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Rickie Fowler WITB 2016



Equipment is accurate as of the WGC-HSBC Champions (11/1/16).

Driver: Cobra King LTD (9 degrees)
Shaft: Matrix Speed Rulz Type C 70X (44.5 inches)

3 Wood: Cobra Fly-Z+ (13 degrees)
Shaft: Aldila Tour Blue 75TX (Orange)

5 Wood: Cobra F6 Baffler (18.5 degrees)
Shaft: Aldila Tour Blue 75TX
Note: Course-dependent club (see WITB notes)

Utility: Cobra King Utility (19.7 degrees)
Shaft: Matrix Ozik hm2 (X-Flex, 39 inches)
Specs: Lie angle 60.5 degrees, Swing weight D2
Note: Course-dependent club (see WITB notes)

Irons: Cobra King Forged MB (4-PW)
Shaft: KBS Tour C-Taper 125 S+
Specs: Shafts are 0.5 inches short of Cobra’s standard length

Wedges: Cobra Tour Trusty Rusty (51-08, 57-12, 62-08)
Shaft: True Temper Dynamic Gold Tour Issue S400
Specs: Shafts are 0.5 inches short of Cobra’s standard length

Putter: Scotty Cameron Newport 2 Prototype

Ball: Titleist Pro V1X

WITB Notes: Fowler switches between a 3 iron and 5 wood, depending on course setup. His driver is set to the 10 degree draw setting, and has a measured loft of 9 degrees. Tungsten plugs are also added to his irons and wedges. Read why here


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rf wedge rf wedge rf wedge


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  1. G

    May 9, 2016 at 2:33 am

    omg what a d.a you are

  2. Michal

    Apr 29, 2016 at 10:11 am

    1. He has 4 wedges 47*, 52*, 57*, 62*
    2. The ball he use is ProV it’s a ball between ProV1 and ProV1x, high compression and low spin

  3. KK

    Feb 7, 2016 at 10:09 pm

    Rickie is arguably the best player in the last few years not to win a major, works hard, helps grow the game, plays fast and doesn’t get in trouble. The young man deserves congratulations.

  4. Mark

    Feb 7, 2016 at 4:29 am

    You missed out the mirror so he can admire himself at every opportunity. A bigger poseur than Poulter.

    • Jay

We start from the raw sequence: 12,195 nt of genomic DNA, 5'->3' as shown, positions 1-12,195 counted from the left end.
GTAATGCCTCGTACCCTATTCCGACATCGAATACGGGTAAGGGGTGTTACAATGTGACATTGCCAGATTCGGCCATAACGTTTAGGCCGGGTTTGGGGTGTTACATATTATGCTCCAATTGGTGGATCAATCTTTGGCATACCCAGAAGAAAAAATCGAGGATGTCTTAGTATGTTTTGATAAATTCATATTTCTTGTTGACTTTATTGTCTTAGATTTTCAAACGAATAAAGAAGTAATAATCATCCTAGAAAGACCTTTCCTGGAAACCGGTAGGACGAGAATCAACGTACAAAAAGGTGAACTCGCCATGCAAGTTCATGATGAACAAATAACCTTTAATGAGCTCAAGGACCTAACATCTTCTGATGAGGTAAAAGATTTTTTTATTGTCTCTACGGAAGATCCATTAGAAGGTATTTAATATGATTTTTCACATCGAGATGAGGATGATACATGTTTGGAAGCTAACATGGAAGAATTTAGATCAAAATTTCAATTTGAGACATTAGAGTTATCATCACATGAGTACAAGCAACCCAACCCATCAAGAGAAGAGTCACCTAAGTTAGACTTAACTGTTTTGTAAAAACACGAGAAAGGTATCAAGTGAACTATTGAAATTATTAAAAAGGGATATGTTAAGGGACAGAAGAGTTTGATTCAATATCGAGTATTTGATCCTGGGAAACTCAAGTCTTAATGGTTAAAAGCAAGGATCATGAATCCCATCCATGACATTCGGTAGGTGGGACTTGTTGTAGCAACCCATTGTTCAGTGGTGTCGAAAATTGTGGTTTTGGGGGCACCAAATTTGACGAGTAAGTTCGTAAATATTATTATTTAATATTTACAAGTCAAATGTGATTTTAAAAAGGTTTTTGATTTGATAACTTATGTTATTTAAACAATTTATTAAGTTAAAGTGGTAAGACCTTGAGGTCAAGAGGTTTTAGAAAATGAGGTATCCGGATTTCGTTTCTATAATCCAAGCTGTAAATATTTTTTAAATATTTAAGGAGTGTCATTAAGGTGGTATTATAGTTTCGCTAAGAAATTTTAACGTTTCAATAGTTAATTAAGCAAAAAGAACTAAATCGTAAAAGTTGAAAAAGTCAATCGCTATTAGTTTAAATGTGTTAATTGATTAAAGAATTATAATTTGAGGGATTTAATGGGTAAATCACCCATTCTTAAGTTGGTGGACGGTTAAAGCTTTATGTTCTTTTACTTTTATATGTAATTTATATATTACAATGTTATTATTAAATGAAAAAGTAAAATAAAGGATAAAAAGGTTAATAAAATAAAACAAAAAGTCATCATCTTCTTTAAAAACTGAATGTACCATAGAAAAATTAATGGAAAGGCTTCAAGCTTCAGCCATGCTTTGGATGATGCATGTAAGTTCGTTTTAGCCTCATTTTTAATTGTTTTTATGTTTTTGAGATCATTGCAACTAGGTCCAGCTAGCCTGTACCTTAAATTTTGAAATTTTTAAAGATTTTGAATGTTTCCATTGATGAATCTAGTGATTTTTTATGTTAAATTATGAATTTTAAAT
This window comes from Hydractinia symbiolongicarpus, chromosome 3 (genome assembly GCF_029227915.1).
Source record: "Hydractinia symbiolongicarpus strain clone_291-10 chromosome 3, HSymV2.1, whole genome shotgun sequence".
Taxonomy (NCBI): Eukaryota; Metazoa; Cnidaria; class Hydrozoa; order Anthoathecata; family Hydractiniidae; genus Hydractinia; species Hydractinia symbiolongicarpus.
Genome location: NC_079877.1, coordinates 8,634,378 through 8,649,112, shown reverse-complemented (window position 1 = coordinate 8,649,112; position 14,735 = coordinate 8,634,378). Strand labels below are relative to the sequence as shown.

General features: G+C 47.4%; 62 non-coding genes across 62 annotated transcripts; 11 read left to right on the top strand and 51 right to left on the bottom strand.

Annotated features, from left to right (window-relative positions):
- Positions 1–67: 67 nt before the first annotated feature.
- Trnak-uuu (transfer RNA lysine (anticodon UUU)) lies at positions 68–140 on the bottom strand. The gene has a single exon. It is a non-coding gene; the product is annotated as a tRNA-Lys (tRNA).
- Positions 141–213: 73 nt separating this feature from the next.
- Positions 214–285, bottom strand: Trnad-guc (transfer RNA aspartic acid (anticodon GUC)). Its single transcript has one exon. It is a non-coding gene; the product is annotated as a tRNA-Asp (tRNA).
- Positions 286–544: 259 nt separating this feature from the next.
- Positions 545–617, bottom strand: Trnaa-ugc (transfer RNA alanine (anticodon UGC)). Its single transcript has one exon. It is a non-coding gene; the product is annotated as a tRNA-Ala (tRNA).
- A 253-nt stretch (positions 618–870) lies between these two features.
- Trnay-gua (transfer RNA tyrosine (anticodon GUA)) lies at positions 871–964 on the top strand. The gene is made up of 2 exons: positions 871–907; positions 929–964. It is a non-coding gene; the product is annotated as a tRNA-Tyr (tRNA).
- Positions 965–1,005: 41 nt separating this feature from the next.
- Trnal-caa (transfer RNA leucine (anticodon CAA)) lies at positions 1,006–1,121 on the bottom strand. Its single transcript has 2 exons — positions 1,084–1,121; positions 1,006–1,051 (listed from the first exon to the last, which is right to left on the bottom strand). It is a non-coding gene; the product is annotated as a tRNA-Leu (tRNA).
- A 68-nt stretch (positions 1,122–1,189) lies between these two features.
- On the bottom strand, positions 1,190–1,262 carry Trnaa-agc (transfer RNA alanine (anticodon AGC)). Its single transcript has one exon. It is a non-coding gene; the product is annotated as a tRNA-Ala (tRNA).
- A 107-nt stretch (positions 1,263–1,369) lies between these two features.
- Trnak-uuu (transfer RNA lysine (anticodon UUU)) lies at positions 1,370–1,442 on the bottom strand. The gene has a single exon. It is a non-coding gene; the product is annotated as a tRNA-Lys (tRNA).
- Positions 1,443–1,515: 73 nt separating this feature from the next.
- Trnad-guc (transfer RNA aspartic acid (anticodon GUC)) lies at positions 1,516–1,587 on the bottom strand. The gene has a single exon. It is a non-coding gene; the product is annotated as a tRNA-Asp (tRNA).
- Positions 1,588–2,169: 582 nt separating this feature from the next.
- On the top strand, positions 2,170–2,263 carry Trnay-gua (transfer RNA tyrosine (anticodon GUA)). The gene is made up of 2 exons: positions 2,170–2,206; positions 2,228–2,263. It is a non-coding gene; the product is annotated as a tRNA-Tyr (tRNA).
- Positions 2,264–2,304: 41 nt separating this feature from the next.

Feb 7, 2016 at 10:34 pm

      WOW – haven’t heard that since the early 90’s – you still play persimmon??

  5. Chuck D

    Feb 5, 2016 at 8:26 pm

    And those wedge lofts and bounces are a little wacky from what’s shown in pictures.

  6. josh

    Feb 5, 2016 at 4:42 pm

    You have all the lengths except the fairway woods. How long does he play the 3 and 5 woods?

    • Playoffbeard

      May 8, 2016 at 6:22 am

      5W is 41.5″ not sure about the 3W most likely 42.5″ and he tends to choke down on most shots.

  7. Chuck D

    Jan 25, 2016 at 2:02 am

    This young man has the goods! His temperament is like no other. Not only is he a great competitor, but he’s also a solid sportsman acknowledging his opponents efforts. I’d like to think a major is on
    the horizon for Mr. Fowler. Good on ya!

  8. Joe

    Jan 24, 2016 at 10:36 pm

    I had a personal Tungsten plug installed (I can’t divulge where), it has definitely helped.

  9. Mark

    Jan 24, 2016 at 8:15 pm

    Some very confident play from Flower. Showed a very surly and miserable Spieth how to play a different style of course.

  10. TWShoot67

    Jan 24, 2016 at 3:05 pm

    Congrats to Rickie Fowler on a huge win in a big time event. That bounce back eagle after making double and that chip in on 17 bowser! Heck of a short game boyyyyyyyy!

    • Eric

      Jan 24, 2016 at 3:36 pm

      Yes sir. He’s the real deal. I see him winning a major this year.

      • john

        Jan 24, 2016 at 5:52 pm

        he was great under pressure, chipping just after the huge cheer for rory’s eagle just showed rickie’s class – i agree, i can see him winning a major this year

  11. Michal

    Jan 24, 2016 at 11:52 am

    He was playing with PtoV1 not ProV1x you can see on some close videos the black number on the ball not red.

  12. M-Herd4

    Jan 24, 2016 at 10:42 am